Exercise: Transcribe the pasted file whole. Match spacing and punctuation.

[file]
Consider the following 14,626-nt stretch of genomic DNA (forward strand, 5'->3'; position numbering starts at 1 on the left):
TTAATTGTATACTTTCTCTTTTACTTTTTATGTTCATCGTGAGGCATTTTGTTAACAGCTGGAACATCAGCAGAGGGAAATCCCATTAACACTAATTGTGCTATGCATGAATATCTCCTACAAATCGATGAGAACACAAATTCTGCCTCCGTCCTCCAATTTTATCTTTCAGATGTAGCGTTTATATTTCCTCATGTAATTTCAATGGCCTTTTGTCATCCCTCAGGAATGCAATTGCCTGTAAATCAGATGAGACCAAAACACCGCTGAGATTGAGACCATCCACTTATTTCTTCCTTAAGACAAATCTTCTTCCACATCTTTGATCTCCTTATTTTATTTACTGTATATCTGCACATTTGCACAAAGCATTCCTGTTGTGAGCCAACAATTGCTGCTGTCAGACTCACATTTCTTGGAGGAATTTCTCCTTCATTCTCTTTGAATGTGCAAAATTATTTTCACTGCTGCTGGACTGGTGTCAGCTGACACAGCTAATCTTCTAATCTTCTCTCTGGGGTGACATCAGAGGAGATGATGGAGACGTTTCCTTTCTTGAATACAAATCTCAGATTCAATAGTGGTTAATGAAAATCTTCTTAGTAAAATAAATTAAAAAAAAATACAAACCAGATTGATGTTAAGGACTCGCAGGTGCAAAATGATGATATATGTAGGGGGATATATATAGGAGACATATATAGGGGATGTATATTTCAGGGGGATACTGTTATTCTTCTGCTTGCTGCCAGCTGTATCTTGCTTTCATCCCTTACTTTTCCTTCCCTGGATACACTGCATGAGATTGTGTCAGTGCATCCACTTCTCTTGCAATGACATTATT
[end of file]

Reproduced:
Consider the following 14,626-nt stretch of genomic DNA (forward strand, 5'->3'; position numbering starts at 1 on the left):
TTAATTGTATACTTTCTCTTTTACTTTTTATGTTCATCGTGAGGCATTTTGTTAACAGCTGGAACATCAGCAGAGGGAAATCCCATTAACACTAATTGTGCTATGCATGAATATCTCCTACAAATCGATGAGAACACAAATTCTGCCTCCGTCCTCCAATTTTATCTTTCAGATGTAGCGTTTATATTTCCTCATGTAATTTCAATGGCCTTTTGTCATCCCTCAGGAATGCAATTGCCTGTAAATCAGATGAGACCAAAACACCGCTGAGATTGAGACCATCCACTTATTTCTTCCTTAAGACAAATCTTCTTCCACATCTTTGATCTCCTTATTTTATTTACTGTATATCTGCACATTTGCACAAAGCATTCCTGTTGTGAGCCAACAATTGCTGCTGTCAGACTCACATTTCTTGGAGGAATTTCTCCTTCATTCTCTTTGAATGTGCAAAATTATTTTCACTGCTGCTGGACTGGTGTCAGCTGACACAGCTAATCTTCTAATCTTCTCTCTGGGGTGACATCAGAGGAGATGATGGAGACGTTTCCTTTCTTGAATACAAATCTCAGATTCAATAGTGGTTAATGAAAATCTTCTTAGTAAAATAAATTAAAAAAAAATACAAACCAGATTGATGTTAAGGACTCGCAGGTGCAAAATGATGATATATGTAGGGGGATATATATAGGAGACATATATAGGGGATGTATATTTCAGGGGGATACTGTTATTCTTCTGCTTGCTGCCAGCTGTATCTTGCTTTCATCCCTTACTTTTCCTTCCCTGGATACACTGCATGAGATTGTGTCAGTGCATCCACTTCTCTTGCAATGACATTATT